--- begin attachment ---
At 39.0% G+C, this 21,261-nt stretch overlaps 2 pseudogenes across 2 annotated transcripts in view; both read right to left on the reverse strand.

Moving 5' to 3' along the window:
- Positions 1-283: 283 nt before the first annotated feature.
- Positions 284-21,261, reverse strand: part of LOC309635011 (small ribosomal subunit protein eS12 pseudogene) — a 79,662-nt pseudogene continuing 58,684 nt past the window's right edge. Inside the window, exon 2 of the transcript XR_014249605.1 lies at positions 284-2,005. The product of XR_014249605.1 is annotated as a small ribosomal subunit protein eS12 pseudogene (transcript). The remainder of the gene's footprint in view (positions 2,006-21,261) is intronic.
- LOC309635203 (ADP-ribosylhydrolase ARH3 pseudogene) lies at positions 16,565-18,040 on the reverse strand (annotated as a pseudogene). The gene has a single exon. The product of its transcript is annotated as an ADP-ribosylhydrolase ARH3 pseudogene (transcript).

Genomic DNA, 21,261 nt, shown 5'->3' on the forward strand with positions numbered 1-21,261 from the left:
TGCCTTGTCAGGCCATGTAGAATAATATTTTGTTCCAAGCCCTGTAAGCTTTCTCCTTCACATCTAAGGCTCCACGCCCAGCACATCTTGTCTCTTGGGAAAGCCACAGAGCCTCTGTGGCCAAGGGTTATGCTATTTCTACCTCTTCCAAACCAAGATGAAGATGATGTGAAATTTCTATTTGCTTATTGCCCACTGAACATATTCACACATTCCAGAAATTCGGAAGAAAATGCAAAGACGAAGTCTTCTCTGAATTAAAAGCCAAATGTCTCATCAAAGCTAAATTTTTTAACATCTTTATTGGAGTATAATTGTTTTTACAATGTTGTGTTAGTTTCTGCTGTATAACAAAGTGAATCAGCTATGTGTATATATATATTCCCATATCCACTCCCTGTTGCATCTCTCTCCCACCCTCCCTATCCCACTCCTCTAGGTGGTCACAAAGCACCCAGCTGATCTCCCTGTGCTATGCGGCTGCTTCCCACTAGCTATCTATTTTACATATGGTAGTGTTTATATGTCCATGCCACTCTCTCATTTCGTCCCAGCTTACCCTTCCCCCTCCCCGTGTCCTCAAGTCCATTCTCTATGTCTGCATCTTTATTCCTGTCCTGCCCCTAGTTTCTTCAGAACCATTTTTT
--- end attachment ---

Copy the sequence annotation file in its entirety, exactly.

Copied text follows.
At 39.0% G+C, this 21,261-nt stretch overlaps 2 pseudogenes across 2 annotated transcripts in view; both read right to left on the reverse strand.

Moving 5' to 3' along the window:
- Positions 1-283: 283 nt before the first annotated feature.
- Positions 284-21,261, reverse strand: part of LOC309635011 (small ribosomal subunit protein eS12 pseudogene) — a 79,662-nt pseudogene continuing 58,684 nt past the window's right edge. Inside the window, exon 2 of the transcript XR_014249605.1 lies at positions 284-2,005. The product of XR_014249605.1 is annotated as a small ribosomal subunit protein eS12 pseudogene (transcript). The remainder of the gene's footprint in view (positions 2,006-21,261) is intronic.
- LOC309635203 (ADP-ribosylhydrolase ARH3 pseudogene) lies at positions 16,565-18,040 on the reverse strand (annotated as a pseudogene). The gene has a single exon. The product of its transcript is annotated as an ADP-ribosylhydrolase ARH3 pseudogene (transcript).

Genomic DNA, 21,261 nt, shown 5'->3' on the forward strand with positions numbered 1-21,261 from the left:
TGCCTTGTCAGGCCATGTAGAATAATATTTTGTTCCAAGCCCTGTAAGCTTTCTCCTTCACATCTAAGGCTCCACGCCCAGCACATCTTGTCTCTTGGGAAAGCCACAGAGCCTCTGTGGCCAAGGGTTATGCTATTTCTACCTCTTCCAAACCAAGATGAAGATGATGTGAAATTTCTATTTGCTTATTGCCCACTGAACATATTCACACATTCCAGAAATTCGGAAGAAAATGCAAAGACGAAGTCTTCTCTGAATTAAAAGCCAAATGTCTCATCAAAGCTAAATTTTTTAACATCTTTATTGGAGTATAATTGTTTTTACAATGTTGTGTTAGTTTCTGCTGTATAACAAAGTGAATCAGCTATGTGTATATATATATTCCCATATCCACTCCCTGTTGCATCTCTCTCCCACCCTCCCTATCCCACTCCTCTAGGTGGTCACAAAGCACCCAGCTGATCTCCCTGTGCTATGCGGCTGCTTCCCACTAGCTATCTATTTTACATATGGTAGTGTTTATATGTCCATGCCACTCTCTCATTTCGTCCCAGCTTACCCTTCCCCCTCCCCGTGTCCTCAAGTCCATTCTCTATGTCTGCATCTTTATTCCTGTCCTGCCCCTAGTTTCTTCAGAACCATTTTTT